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  • Writer's pictureKaren Pauley

Pride and Prejudice: Post Show

It felt odd to be back on stage. It is nerve-wrecking and exciting, and it can pass in a haze of adrenaline. At times I feel like I am missing something as it doesn't feel to me the way others describe it. While many describe acting as 'fun,' it's not the word I would use. I often struggle to respond when asked if I am enjoying myself. I find it satisfying when it goes well, and find pleasure in that, but it requires a lot of work and focus. It also requires commitment to embody the character and to try to bring them to life and tell their story. In some ways I think I enjoy the rehearsal process more than the final performance, but then our performances tend to be quite short runs, so feel like they are over in a flash, unlike the rehearsals which run for months.

Rehearsals involve less risk than a performance. We get to improvise and try new things, and to find out what works and what doesn't. We get time to laugh and to create connections with the other performers and the production team. They are also hard work and can be incredibly tiring. On stage you do something once, in rehearsal a difficult moment can be run over and over again until it works well and you are ready to lie down in a heap. My character also spent a lot of time running around and screeching, which required a lot of energy and intensity and also made me aware of the limits of my own physicality. I had to be careful about my voice as some of the utterances made are difficult such as sighing loudly and screaming.

Live theatre is an exciting form of entertainment. No two performances will be the same. There will be differences in line delivery and differences in how I react to the other actors based on their performances. At the end of Act 1 I rip up a letter. In one of the performances, as I went to grab the letter, I accidentally threw it into the air. Having to catch that letter and continue the scene added extra intensity and something that was only there for that one performance.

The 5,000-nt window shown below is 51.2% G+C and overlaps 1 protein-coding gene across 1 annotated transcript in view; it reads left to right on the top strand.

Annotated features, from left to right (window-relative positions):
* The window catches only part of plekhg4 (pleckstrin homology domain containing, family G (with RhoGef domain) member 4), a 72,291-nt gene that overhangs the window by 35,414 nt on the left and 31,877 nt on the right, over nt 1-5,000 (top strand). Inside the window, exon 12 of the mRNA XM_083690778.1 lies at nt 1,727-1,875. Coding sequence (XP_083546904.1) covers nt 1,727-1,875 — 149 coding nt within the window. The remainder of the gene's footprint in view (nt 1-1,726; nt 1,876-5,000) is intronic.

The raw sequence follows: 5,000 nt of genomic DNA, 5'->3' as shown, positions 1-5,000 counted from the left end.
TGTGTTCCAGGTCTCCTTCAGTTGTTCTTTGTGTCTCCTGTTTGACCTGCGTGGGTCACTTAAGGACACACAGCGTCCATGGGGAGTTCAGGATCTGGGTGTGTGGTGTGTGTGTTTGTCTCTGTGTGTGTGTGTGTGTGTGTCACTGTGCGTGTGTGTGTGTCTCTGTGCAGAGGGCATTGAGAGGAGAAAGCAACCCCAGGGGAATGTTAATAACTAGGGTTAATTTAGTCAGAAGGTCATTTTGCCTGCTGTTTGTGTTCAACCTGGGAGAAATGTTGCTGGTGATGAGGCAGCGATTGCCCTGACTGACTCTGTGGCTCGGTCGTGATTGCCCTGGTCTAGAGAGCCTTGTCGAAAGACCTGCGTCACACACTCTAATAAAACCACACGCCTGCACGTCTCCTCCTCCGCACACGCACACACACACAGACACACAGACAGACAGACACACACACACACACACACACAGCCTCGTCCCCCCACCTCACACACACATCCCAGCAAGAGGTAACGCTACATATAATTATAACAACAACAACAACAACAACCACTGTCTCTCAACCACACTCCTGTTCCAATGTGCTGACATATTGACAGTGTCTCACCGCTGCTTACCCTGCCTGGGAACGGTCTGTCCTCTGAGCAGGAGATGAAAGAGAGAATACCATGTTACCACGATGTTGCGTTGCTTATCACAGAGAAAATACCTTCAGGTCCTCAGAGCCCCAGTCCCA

Maintaining the right balance of energy and focus before going on stage can be challenging. We don't get to rehearse in the theatres we use, so there are so many distractions when we first arrive. During this production some of the cast members ran the warm-ups and I really did enjoy the exercises for focus and grounding the cast before we begin. I was the only actor on stage right when "places" was called, so I got to be by myself before the start of the show, which I also found helpful as I used that time to get grounded and to get ready to burst on to the stage.

I need to feel grounded as acting involves a balance between having the freedom to react to what is happening and the precise execution of saying the correct lines and standing in the place that is expected by the tech team and the other actors. Elements such as the lights couldn't easily move if I messed up and ran too far across the stage. I also don't want to be in the position where I put off the other actors as I am doing something strange or completely unexpected. Mind you there is no perfect performance and things will go wrong, but making sure that these are minimized and that you can cope with them is essential.

I enjoy collaboration and scenes where I get to work closely with the other actors. The character I was playing spent quite a bit of time holding forth and proclaiming things, and it seems that some of those sections are remembered to the audience. At one point I started a scene with, "Balls, balls, balls, I cannot get enough of them!", which is a line that certainly has made my role memorable. But I preferred the smaller scenes where I was responding to a conversation being lead by another character or where I got to feel the chemistry and energy between characters.

Of course, there is no performance without an audience. There is something very satisfying in hearing the audience laugh when a joke lands or hearing them respond to a moment that you never knew would connect or work well. It can be fascinating as every audience responds differently and enjoys different moments. There were instances when the audience burst into spontaneous applause at unique moments, creating unforgettable memories.

I am grateful to everyone who came and supported the show and for the cast and crew who gave up so much of their time to create this production.

Cast and Crew of Tokyo International Players production of Pride and Prejudice: Photographer - Carlos Quiapo

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